Interoperability and Patient Access Final Rule | MicroMD
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Mar 03

CMS Interoperability and Patient Access Final Rule: Is That Actually Going into Place for Payers?

Interoperability and patient access to their health data have been a point of focus in healthcare legislation lately. This is largely because it’s been proven that continuity of care improves patient health outcomes and continuity of care is easier to achieve when everyone who is involved in a patient’s care has the same information. Let’s look at the CMS Interoperability and Patient Access Final Rule and how it will impact the healthcare industry moving forward.

What is the CMS Interoperability and Patient Access Final Rule?

The Interoperability and Patient Access Final Rule gives patients access to their health information in a way they are best able to use it, when they need it most. When patients are unable to seamlessly access their health information due to limited ability for data exchange, the outcome is higher costs and poor patient care leading to poor health outcomes. The goal of the Interoperability and Patient Access final rule is to put policies in place that eliminate the barriers that prevent patients from having access to their health information, improve interoperability and enable innovation, all while reducing the burden on providers and payers. Patients and their providers will be able to be better informed, leading to better care and improved outcomes, as well as reduced costs.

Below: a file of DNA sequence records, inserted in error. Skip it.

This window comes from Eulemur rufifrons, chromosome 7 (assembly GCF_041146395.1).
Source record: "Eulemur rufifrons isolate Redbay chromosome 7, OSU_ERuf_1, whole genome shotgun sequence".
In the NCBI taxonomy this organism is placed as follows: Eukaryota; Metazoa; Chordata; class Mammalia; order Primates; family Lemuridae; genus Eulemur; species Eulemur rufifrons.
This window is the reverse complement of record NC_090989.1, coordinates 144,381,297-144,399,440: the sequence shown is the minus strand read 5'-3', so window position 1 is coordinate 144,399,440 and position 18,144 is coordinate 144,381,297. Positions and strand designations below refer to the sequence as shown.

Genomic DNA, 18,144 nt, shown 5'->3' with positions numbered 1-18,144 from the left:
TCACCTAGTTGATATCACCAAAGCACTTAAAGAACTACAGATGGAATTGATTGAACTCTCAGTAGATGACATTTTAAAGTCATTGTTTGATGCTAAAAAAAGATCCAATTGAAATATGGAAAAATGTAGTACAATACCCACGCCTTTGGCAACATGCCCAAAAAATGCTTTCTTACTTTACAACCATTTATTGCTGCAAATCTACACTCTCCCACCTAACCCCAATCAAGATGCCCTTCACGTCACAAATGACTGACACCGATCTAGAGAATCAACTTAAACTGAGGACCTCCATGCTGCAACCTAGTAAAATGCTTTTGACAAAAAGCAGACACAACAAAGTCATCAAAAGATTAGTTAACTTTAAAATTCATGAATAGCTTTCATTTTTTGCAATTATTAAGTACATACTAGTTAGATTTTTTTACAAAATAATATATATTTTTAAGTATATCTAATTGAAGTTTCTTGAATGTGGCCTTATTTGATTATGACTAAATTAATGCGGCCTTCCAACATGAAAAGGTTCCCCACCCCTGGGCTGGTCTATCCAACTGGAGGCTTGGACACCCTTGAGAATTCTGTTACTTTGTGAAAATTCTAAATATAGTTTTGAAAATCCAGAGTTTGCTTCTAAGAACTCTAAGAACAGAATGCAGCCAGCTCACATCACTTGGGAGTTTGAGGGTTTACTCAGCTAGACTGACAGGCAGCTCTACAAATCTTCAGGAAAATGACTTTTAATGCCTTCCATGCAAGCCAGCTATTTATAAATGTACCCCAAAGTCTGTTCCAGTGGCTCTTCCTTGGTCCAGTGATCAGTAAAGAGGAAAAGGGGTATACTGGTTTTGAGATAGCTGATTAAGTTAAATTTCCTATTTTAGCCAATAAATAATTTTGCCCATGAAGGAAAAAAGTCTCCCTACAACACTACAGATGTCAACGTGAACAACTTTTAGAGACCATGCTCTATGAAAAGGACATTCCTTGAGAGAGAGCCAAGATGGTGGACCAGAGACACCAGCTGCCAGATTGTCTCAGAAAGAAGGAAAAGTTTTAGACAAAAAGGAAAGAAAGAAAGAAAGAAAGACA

This rule is part of the MyHealthEData initiative, which works to ensure that patients can not only receive a copy of their entire health record, but also share that data with whomever they wish, putting the patient at the very center of their own healthcare. In order to accomplish this, the Interoperability and Patient Access final rule was created in order to drive interoperability and increase patient access to health information by using CMS authority to regulate Medicare Advantage, Medicaid, CHIP, and Qualified Health Plans issued on the Federally-facilitated Exchanges on requirements that make patient data more available. While patients will be affected by this final rule in that they will have greater access to their health data than ever before, and providers are affected in that they need to make sure they’re doing all they can to enable this data availability, the entity most affected by this rule is that of CMS-regulated payers.

What are the requirements of the Interoperability and Patient Access Final Rule?

There are a number of policies highlighted in this Final Rule, all of which are meant to increase interoperability and provide greater access to health information. These policies are as follows:

  • Creation of a Patient Access API: CMS-regulated payers are required to establish and maintain a secure HL7 FHIR API that will allow patients to have easy access to their claims and encounter information. This must be in place beginning January 1, 2021.
  • Provider Directory API: CMS-regulated payers are required to create a publicly available directory of provider information through a standards-based API in order to help patients find providers, and clinicians more easily coordinate on patient care. This must be implemented by January 1, 2021.
  • Payer-to-Payer Data Exchange: CMS-regulated payers are required, at the patient’s request, to exchange the USCDI version 1 data set for that patient so that the patient can take their information with them when they move to a new payer. This is meant to make care more efficient by aiding in better informed decision-making. This data exchange mechanism must be in place by January 1, 2021.